I hope you are quilting along with us for the Block of the Month! This is April’s block chosen by the quilt store, called Lindy’s Plane. The pattern is on Quilt Blocks Galore at http://www.quilterscache.com/L/LindysPlaneBlock.html
This one was a bit of a bear, with all the seams and little 2 inch squares.
The kit had pink and grey batiks. My friend Karen gave me some size 10 needles, and I used the Aurifil thread she recommended. I hoped these last two ideas would solve my batik puckering problem.
The instructions call for one long piece to be marked into squares then sewn in a zigzag to create the 20 HSTs. I do not like that method, as it is too many starts and stops to reposition, plus there is a lot more marking. I find it easier to chain piece in squares. So I cut 10 2-1/2 inch squares in pink, and 10 in grey, pairing the squares up.
Draw a single line down the middle, and sew 1/4 inch away from the line.
Turn the whole chain around, and sew the other side all at once.
Cut them apart and finger press.
I like to do this all at once with all the HSTs on the ironing board lined up for quick pressing.
Square up your HSTs. If you need to have a refresher on this technique, see my tutorial on How To Square Up Blocks.
Cut 36 grey 2-inch squares by laying out your fabric doubled. Cut rows of 2 inch strips.
Then without moving the strips, cross cut into 2-inch squares.
Cut 8 pink 2-inch squares. Now lay out the entire block. There are so many pieces that this is essential.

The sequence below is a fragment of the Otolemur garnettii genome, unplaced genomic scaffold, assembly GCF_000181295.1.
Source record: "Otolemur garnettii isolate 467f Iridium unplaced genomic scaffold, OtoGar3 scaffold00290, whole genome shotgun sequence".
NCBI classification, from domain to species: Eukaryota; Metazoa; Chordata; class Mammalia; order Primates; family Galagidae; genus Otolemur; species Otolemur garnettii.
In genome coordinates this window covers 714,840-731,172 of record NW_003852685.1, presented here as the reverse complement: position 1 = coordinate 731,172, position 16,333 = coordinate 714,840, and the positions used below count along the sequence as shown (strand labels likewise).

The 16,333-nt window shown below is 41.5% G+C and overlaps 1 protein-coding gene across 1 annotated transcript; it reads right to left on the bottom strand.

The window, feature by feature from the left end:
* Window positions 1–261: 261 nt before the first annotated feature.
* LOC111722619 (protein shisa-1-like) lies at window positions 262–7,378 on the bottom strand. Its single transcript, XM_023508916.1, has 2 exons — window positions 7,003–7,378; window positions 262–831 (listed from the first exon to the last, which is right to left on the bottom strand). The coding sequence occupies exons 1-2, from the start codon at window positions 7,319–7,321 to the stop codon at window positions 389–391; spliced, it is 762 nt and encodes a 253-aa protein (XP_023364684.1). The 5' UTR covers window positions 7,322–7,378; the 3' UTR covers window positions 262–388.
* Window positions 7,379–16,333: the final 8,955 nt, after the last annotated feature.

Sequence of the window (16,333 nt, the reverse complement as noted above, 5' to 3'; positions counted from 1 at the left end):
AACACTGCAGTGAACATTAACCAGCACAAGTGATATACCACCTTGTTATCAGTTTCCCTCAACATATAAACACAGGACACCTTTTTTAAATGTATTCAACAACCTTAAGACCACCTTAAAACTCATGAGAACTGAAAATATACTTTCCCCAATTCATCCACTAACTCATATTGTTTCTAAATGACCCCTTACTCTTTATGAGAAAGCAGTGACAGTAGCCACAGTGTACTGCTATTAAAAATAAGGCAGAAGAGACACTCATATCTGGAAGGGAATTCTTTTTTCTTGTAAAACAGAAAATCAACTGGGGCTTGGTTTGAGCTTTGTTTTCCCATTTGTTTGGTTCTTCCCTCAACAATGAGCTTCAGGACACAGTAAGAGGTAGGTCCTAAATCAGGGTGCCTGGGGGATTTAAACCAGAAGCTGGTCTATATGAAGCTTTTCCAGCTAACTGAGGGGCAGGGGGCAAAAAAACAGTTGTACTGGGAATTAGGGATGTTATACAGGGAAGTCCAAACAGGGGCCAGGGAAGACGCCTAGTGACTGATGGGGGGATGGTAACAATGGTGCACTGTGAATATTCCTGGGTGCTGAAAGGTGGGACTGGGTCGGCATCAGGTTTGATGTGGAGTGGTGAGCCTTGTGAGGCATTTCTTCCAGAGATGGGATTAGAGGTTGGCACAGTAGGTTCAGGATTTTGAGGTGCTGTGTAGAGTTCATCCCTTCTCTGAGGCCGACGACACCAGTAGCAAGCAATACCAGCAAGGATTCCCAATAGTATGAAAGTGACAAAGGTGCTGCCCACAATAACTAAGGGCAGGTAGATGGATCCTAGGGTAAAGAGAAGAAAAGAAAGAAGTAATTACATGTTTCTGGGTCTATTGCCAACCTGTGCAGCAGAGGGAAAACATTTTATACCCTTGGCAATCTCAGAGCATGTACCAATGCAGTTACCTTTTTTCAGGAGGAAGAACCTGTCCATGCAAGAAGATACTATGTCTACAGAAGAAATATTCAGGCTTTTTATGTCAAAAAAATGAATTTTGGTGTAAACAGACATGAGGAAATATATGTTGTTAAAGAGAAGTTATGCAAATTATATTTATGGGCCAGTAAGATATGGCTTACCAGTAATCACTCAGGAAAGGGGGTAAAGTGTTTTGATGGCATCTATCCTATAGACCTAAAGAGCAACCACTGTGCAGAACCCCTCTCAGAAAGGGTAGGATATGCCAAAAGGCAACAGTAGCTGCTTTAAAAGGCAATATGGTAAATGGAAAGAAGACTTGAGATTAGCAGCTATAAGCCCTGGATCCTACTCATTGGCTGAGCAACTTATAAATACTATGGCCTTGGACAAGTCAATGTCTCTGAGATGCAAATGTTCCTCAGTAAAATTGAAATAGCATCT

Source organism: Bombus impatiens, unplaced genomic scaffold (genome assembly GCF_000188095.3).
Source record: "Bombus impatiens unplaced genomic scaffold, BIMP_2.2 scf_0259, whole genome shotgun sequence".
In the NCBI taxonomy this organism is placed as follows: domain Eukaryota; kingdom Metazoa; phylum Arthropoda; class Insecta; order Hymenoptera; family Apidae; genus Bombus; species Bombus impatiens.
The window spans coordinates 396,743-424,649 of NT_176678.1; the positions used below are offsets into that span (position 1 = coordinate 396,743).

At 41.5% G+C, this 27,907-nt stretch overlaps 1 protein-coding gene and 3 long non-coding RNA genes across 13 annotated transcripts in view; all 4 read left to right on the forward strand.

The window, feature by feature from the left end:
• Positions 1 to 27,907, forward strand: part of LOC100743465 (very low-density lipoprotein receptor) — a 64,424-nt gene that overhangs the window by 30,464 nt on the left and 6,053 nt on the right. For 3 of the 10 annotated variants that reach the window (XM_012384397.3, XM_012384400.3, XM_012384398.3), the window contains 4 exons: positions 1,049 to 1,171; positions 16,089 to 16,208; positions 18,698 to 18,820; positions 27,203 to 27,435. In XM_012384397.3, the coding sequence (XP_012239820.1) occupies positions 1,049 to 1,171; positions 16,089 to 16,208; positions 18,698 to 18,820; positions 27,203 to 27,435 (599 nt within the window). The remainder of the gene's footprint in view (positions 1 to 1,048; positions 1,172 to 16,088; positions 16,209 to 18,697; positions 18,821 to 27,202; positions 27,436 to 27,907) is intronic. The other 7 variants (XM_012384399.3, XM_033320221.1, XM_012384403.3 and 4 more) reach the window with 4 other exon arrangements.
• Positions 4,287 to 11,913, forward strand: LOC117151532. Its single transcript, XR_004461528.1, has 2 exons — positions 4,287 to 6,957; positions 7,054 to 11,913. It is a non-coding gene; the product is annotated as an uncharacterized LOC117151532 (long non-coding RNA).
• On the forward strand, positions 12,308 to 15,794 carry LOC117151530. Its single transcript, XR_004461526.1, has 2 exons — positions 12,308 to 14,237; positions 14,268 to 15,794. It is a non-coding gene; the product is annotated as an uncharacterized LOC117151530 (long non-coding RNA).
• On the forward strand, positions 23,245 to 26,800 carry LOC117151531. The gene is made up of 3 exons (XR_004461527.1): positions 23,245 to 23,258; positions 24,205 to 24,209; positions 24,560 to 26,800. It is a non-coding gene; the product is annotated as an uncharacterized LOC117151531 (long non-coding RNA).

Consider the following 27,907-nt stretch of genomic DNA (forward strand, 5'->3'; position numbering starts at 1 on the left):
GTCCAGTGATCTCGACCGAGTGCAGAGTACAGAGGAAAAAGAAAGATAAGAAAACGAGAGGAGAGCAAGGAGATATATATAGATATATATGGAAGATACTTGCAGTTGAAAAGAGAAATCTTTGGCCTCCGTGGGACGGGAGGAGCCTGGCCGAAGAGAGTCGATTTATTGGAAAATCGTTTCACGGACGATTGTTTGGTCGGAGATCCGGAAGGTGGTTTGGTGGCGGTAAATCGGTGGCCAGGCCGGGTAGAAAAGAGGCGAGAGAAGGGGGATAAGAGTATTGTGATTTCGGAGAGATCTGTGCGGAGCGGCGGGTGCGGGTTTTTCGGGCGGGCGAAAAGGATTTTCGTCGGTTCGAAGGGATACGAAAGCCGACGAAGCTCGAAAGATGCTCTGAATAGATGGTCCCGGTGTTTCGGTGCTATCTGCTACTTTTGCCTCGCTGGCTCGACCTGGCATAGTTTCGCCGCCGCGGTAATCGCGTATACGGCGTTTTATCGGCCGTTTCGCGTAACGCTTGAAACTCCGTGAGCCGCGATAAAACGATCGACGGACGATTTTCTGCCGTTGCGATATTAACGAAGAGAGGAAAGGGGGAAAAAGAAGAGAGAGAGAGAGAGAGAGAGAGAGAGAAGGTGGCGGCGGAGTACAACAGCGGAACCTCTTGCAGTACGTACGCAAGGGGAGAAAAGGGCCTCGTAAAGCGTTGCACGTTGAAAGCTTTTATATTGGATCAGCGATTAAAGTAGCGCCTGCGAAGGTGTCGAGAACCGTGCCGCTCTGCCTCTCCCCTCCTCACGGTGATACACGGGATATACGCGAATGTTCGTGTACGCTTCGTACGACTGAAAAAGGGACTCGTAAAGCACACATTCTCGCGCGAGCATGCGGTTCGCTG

Sew one row at a time.
Press your seams opposite so you can nest the rows. I finger press first so I am going the correct way when I get them over to the iron.
Sew the rows together. This block really has a bunch of seams. Looking at it in the store presentation, my friends and I discussed that some of those seams could be eliminated easily, like the six in each corner or the entire corner could be one triangle.
Anyway, here is the completed block. And notice that even with all those seams there are no puckers!! Yipeee!!
Aurifil thread and size 10 needles, a must for batiks. It was my turn to learn something new, and learning something new was the reason for choosing the batiks in the first place. I am beginning to see why some people like these so much. They are still a bit difficult for me to work with, I don’t care for the stiffness of the fabric, or the prints overall. But, they do hold a nice seam line, and crease nicely too when pressed.
If you missed the first blocks, you can catch up with us. Just click on these links for the first three blocks. Remember that I started late, so two are catch up blocks.
I hope you will quilt along and show us your completed top at the end of the year.